Note that while all of the components above must be included in your report, they do not necessarily need to be organized into sections this same way. For example, if your approach combines ideas from multiple prior approaches, you might describe the approach in a single section with multiple subsections or, alternately, in multiple sections. As a second example, you might choose to combine your discussion and conclusions into one section or to combine your conclusions and future work into one section. However, deviations from the expected order and division of the document should be justifiable, not gratuitous.

You should double space this document, so that I have room to write comments/corrections on it. To conserve paper, you should print all of your documents for this class on both sides of each sheet of paper when practical and should make an extra effort to do so with this large document.

You should submit an electronic copy of your report before class through D2L and turn in a printed copy at the start of class.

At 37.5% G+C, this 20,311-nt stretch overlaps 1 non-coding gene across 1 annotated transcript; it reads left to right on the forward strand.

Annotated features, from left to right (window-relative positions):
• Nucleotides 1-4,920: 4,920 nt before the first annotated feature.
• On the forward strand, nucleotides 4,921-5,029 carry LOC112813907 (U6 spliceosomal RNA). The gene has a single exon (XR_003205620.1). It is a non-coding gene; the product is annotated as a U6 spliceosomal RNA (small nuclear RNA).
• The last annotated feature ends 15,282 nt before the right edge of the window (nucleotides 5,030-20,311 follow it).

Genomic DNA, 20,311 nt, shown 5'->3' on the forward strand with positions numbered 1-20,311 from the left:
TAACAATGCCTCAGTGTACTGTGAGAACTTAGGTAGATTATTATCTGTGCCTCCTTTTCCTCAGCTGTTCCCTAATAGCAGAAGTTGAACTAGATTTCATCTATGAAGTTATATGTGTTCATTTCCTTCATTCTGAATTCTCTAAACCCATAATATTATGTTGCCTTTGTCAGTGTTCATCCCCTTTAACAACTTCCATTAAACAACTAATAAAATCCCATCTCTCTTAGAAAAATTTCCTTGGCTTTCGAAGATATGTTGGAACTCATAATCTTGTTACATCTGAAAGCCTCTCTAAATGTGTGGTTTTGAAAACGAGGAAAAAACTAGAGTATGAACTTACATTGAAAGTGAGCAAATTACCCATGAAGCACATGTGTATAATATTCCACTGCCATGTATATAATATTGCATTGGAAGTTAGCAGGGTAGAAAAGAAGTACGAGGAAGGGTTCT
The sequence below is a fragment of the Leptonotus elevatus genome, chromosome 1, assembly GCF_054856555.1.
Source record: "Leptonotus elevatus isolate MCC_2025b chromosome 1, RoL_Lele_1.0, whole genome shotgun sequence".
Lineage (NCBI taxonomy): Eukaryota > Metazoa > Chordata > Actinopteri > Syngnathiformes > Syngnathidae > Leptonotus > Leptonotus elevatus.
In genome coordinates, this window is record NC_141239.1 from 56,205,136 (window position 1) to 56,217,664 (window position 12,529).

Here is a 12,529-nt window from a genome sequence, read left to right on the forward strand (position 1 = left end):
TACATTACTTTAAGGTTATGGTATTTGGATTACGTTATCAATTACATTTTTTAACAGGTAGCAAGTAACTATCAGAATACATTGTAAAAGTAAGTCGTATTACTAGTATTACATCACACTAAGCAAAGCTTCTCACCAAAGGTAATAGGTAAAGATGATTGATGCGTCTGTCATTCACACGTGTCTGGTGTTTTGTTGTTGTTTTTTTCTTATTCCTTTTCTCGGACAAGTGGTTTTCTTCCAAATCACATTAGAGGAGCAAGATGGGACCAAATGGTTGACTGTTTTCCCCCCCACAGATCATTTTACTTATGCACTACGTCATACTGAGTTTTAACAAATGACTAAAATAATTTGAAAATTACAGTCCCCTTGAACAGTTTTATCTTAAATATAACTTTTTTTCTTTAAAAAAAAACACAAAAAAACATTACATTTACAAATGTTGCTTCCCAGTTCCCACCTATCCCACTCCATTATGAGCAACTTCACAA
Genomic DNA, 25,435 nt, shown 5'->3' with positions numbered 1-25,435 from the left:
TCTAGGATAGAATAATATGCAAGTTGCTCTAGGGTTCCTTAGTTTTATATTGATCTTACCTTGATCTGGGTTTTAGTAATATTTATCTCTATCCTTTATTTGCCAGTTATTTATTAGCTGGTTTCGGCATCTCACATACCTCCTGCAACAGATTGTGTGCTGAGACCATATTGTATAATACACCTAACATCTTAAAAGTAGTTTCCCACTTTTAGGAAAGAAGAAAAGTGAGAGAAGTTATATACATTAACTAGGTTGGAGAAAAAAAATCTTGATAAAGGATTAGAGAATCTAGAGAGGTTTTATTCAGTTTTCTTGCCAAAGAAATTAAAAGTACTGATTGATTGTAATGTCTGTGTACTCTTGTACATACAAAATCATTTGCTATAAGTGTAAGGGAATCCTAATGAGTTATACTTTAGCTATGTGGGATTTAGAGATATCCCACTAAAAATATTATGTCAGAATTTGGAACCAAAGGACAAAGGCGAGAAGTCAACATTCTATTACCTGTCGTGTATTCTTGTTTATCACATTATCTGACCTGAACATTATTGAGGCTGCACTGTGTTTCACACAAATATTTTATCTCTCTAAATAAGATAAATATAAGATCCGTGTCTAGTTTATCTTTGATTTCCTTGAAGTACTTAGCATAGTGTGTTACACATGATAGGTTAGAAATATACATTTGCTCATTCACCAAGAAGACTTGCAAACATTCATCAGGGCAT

Draft Report Due: Tuesday, November 27.

Final Report Due: Thursday, December 6.

5.3 Robot Demo

Each team will give a demonstration of their robot software on an OU Turtlebot sometime during the week of December 3 through December 6. Each demonstration period will be half an hour long, which includes up to 10 minutes of setup and 20 minutes for the robot to locate and turn off the tea pot. Teams must schedule at least one demonstration and may schedule two. If a team chooses to give two demonstrations, the greater performance of the two will be used to score robot performance. Available times for demonstrations are:

When requesting a demonstration time, please indicate whether you wish to have one demonstration or two and please give at least two alternatives for each demonstration requested. I will try to honor all requests but if there are scheduling conflicts between teams, I will resolve these in a first-come, first-served manner and the later requesting team may need to determine an alternate time for a demonstration.

5.4 Project Poster

Each team will submit a draft and final poster on their project. Both the draft and the final poster have the same required contents. The draft poster will be graded on a ✓+ / ✓ / ✓– (check-plus/check/check-minus) scheme only and is intended primarily to allow me to provide you with feedback that you can use to improve the quality of your final poster. The final poster will be point graded.